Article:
SUNSET BEACH – Gladys Myers was paying her monthly bills when she heard a rumble that rose above the din of rain pounding on her roof. “It was loud,” she said. “Not like thunder though. It was different.”A sheet covering the upstairs bedroom window of her Sunset Beach home blew in her face. The sound of shattering glass startled her and a blast of icy wind rushed in her face.
HUNTINGTON BEACH–Chanel Enzinger left her San Diego home at 4 a.m. Thursday to find “the one”. She had tears in her eyes and a wide smile on her face as she stood in front of the dressing room mirror several hours later. “My husband will love this,” she said of the A-line dress embellished with delicate sequins on the bodice. More than a dozen brides lined up outside Castle for Brides on Thursday to wait for their turn to peruse dozens of taffeta and silk gowns.
What started the 1986 Huntington Beach riot is still up for debate but it seems many can agree it definitely had something to do with breasts, alcohol and over-promotion of the surfing event. Although the catalyst for the violent mob is up for interpretation the result was the same - total chaos.
Muck Rack makes it simple to find people, tweets, or articles that mention any name, keyword, company, hashtag etc. We've compiled this guide to help you make the most of your search.
Selecting a term
Start searching tweets, articles from media outlets, articles mentioned in tweets, journalists'
names, titles and bios with some suggested searches:
Companies or Topics (e.g. iPhone, Microsoft)
Phrases (e.g. "cloud computing") — use quotes to keep the terms together
Twitter handles (e.g. @username) — returns those who have mentioned or replied to
Names (e.g. "David Pogue")
Hashtags (e.g. #sxsw, #london2012)
Bio details (e.g. vegan, Olympics, father)
Muck Rack's Advanced Search allows for many boolean operators.
Find results that mention multiple specified terms, use AND or
+. For example, ensure each result contains both Elon Musk and Mark Zuckerberg by
searching Musk AND Zuckerberg or Musk + Zuckerberg.
Use the operators OR or , to broaden your search when you'd like either of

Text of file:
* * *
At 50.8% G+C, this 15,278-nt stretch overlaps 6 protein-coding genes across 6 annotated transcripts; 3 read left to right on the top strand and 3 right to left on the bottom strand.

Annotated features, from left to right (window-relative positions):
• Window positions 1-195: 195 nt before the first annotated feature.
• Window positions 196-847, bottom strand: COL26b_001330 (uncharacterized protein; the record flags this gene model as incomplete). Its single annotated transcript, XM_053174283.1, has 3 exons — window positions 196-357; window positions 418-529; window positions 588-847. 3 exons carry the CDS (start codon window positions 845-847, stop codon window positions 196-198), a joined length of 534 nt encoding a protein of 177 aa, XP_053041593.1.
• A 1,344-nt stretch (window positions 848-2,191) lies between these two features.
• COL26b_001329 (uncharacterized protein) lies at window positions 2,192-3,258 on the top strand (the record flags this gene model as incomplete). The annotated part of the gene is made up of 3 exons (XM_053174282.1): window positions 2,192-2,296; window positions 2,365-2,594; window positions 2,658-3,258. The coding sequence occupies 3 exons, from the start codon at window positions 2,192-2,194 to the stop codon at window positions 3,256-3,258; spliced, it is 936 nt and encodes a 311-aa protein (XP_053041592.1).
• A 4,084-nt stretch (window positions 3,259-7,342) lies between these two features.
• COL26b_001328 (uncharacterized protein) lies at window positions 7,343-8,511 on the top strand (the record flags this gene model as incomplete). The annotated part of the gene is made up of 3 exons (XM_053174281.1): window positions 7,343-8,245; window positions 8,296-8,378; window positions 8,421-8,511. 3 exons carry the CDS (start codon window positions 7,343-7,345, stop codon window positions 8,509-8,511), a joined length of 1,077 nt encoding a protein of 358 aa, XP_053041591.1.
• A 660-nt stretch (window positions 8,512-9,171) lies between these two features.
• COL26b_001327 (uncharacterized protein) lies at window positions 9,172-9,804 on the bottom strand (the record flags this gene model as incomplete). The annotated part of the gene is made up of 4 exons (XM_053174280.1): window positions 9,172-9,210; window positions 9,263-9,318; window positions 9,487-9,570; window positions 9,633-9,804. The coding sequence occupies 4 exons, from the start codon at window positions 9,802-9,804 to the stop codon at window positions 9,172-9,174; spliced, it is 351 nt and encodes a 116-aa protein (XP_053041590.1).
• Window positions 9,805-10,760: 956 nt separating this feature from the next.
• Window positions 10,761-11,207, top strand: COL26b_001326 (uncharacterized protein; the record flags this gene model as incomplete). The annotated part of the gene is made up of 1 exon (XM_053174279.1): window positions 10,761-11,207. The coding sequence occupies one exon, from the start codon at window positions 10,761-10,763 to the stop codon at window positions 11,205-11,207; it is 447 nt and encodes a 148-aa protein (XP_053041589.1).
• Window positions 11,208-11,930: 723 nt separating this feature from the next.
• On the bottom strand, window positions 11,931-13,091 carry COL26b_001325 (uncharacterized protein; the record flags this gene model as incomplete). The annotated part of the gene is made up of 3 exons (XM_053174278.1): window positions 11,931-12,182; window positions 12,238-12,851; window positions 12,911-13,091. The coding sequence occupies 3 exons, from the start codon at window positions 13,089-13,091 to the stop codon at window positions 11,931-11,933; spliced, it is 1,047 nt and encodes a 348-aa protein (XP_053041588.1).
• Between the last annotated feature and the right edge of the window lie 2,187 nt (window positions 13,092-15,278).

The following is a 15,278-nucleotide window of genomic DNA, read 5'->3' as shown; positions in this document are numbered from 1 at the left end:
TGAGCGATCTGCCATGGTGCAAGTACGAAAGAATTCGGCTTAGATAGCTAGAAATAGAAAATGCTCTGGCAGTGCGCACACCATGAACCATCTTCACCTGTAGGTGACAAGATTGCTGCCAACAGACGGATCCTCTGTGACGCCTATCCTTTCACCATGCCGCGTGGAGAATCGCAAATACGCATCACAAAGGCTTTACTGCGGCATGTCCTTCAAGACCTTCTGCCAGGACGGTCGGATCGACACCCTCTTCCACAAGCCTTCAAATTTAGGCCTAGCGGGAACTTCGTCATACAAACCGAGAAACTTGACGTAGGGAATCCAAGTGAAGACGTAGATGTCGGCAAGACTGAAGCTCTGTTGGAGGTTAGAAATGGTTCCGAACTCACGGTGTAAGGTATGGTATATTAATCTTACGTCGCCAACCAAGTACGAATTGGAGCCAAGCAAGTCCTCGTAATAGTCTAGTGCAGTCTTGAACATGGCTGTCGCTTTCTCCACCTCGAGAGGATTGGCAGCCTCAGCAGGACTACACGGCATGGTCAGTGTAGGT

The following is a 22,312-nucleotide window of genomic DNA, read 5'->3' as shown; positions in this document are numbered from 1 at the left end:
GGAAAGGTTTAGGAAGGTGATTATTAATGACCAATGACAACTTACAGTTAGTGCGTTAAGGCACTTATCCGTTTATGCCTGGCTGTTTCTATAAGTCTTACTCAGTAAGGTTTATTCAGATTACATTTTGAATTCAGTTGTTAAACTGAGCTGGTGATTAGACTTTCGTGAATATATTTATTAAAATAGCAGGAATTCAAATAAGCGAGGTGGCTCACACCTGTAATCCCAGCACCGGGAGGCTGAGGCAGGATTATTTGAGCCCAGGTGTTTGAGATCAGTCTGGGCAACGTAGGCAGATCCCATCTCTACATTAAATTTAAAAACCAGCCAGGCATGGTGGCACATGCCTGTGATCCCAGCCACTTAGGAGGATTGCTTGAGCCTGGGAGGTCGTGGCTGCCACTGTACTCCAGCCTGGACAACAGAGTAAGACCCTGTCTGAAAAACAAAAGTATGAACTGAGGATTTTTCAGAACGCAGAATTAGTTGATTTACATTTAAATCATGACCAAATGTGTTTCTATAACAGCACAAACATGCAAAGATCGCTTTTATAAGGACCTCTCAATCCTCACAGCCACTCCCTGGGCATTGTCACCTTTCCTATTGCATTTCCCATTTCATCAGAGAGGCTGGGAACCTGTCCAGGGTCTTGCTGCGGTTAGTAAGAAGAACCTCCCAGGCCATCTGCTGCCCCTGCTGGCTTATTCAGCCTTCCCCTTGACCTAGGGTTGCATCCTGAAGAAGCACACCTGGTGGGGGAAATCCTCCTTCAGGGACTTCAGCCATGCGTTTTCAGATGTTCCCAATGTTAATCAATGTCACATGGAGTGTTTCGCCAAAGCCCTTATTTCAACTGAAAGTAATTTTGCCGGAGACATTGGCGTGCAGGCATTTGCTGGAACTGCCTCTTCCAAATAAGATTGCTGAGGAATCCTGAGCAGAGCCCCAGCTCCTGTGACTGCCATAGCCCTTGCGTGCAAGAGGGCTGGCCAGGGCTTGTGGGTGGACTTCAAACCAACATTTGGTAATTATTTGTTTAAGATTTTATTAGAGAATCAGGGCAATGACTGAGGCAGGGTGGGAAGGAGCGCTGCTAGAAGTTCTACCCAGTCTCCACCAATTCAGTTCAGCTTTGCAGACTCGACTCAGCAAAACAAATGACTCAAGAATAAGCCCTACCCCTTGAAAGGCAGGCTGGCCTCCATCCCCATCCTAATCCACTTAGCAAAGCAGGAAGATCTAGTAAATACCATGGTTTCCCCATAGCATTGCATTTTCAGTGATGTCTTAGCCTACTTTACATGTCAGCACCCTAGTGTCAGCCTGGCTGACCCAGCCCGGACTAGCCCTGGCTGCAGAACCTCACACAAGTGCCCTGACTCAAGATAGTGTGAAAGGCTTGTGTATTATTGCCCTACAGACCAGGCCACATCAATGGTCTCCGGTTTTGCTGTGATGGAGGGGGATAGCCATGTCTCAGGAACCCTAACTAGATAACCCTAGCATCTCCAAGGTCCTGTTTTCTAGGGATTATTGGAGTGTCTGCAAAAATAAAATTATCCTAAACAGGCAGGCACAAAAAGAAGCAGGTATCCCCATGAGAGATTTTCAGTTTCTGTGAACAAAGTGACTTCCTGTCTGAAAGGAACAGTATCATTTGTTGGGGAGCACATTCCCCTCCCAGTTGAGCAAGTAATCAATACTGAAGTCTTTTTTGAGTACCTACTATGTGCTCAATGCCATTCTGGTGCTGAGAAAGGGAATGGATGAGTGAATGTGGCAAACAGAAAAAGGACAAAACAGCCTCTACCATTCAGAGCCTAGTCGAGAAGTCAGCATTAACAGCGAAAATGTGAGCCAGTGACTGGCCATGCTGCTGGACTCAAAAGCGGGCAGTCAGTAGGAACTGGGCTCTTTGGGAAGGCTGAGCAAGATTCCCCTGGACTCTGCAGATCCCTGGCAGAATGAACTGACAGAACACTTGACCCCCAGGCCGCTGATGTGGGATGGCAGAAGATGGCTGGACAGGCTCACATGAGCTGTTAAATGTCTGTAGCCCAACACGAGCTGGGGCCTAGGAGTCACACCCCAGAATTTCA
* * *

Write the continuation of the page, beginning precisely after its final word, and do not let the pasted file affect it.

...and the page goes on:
multiple terms to appear in results. (This is the default behavior of our search when no operators
are used). For example, results will contain either cake or cookie by searching cake OR cookie or cake,cookie
Use NOT or - to subtract results from your search. For
example, searching Disney will yield results about the Walt Disney Company as well as Walt Disney
World Resort. To exclude mentions of Disney World, search for Disney -World or Disney
When using one of these operators with a phrase, enclose it in quotation marks. For example, you can
find results about smartphones excluding Apple's iPhone 4S by searching smartphone -"iPhone
Exact case matching or punctuation
If you're searching for a brand name or keyword that relies on specific punctuation marks or capitalization, you can
find results that match your exact query by adding matchcase: before the keyword you're searching for, like matchcase:E*TRADE .
Use parentheses to separate multiple
boolean phrases. For example, to find journalists talking about having fun in Disney World or
Disneyland, search for ("disney world" OR disneyland) AND fun.
An asterisk can be used to search for any variation of a root word truncated by the asterisk. For example, searching for admin* will return results for administrator, administration, administer, administered, etc.
A near operator is an AND operator where you can control the distance between the words. You can vary the distance the near operation uses by adding a forward slash and number (between 0-99) such as strawberries NEAR/10 "whipped cream", which means the strawberries must exist within 10 words of "whipped cream".